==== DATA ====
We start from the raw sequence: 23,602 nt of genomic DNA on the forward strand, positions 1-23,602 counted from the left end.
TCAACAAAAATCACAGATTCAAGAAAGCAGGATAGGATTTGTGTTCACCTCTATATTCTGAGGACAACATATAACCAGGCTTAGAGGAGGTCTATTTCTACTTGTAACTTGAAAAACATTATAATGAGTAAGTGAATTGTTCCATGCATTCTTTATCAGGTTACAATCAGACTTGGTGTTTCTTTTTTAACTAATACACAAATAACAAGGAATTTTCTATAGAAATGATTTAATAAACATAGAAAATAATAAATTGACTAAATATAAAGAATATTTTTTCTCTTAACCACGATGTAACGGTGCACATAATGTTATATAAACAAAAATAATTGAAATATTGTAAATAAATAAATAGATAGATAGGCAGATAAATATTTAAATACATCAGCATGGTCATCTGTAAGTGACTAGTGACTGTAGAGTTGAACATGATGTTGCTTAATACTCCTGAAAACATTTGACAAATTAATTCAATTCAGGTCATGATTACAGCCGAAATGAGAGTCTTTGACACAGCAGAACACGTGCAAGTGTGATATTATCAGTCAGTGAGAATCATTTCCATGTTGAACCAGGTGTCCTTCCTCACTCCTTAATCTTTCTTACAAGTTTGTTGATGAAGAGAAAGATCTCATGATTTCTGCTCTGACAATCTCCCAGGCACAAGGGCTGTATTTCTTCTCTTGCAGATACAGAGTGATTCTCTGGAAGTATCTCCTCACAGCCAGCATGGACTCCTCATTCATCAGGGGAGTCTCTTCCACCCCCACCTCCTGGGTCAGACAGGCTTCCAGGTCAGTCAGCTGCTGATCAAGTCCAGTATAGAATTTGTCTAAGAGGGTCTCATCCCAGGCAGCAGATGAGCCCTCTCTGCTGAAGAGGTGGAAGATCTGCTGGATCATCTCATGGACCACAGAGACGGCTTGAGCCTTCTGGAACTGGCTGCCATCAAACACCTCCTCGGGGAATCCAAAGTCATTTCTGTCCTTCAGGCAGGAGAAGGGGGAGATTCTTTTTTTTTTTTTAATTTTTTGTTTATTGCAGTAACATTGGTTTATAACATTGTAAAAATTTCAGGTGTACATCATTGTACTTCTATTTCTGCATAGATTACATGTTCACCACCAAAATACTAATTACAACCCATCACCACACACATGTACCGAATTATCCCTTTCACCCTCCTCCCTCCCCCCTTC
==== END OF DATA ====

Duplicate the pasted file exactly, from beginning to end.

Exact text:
We start from the raw sequence: 23,602 nt of genomic DNA on the forward strand, positions 1-23,602 counted from the left end.
TCAACAAAAATCACAGATTCAAGAAAGCAGGATAGGATTTGTGTTCACCTCTATATTCTGAGGACAACATATAACCAGGCTTAGAGGAGGTCTATTTCTACTTGTAACTTGAAAAACATTATAATGAGTAAGTGAATTGTTCCATGCATTCTTTATCAGGTTACAATCAGACTTGGTGTTTCTTTTTTAACTAATACACAAATAACAAGGAATTTTCTATAGAAATGATTTAATAAACATAGAAAATAATAAATTGACTAAATATAAAGAATATTTTTTCTCTTAACCACGATGTAACGGTGCACATAATGTTATATAAACAAAAATAATTGAAATATTGTAAATAAATAAATAGATAGATAGGCAGATAAATATTTAAATACATCAGCATGGTCATCTGTAAGTGACTAGTGACTGTAGAGTTGAACATGATGTTGCTTAATACTCCTGAAAACATTTGACAAATTAATTCAATTCAGGTCATGATTACAGCCGAAATGAGAGTCTTTGACACAGCAGAACACGTGCAAGTGTGATATTATCAGTCAGTGAGAATCATTTCCATGTTGAACCAGGTGTCCTTCCTCACTCCTTAATCTTTCTTACAAGTTTGTTGATGAAGAGAAAGATCTCATGATTTCTGCTCTGACAATCTCCCAGGCACAAGGGCTGTATTTCTTCTCTTGCAGATACAGAGTGATTCTCTGGAAGTATCTCCTCACAGCCAGCATGGACTCCTCATTCATCAGGGGAGTCTCTTCCACCCCCACCTCCTGGGTCAGACAGGCTTCCAGGTCAGTCAGCTGCTGATCAAGTCCAGTATAGAATTTGTCTAAGAGGGTCTCATCCCAGGCAGCAGATGAGCCCTCTCTGCTGAAGAGGTGGAAGATCTGCTGGATCATCTCATGGACCACAGAGACGGCTTGAGCCTTCTGGAACTGGCTGCCATCAAACACCTCCTCGGGGAATCCAAAGTCATTTCTGTCCTTCAGGCAGGAGAAGGGGGAGATTCTTTTTTTTTTTTTAATTTTTTGTTTATTGCAGTAACATTGGTTTATAACATTGTAAAAATTTCAGGTGTACATCATTGTACTTCTATTTCTGCATAGATTACATGTTCACCACCAAAATACTAATTACAACCCATCACCACACACATGTACCGAATTATCCCTTTCACCCTCCTCCCTCCCCCCTTC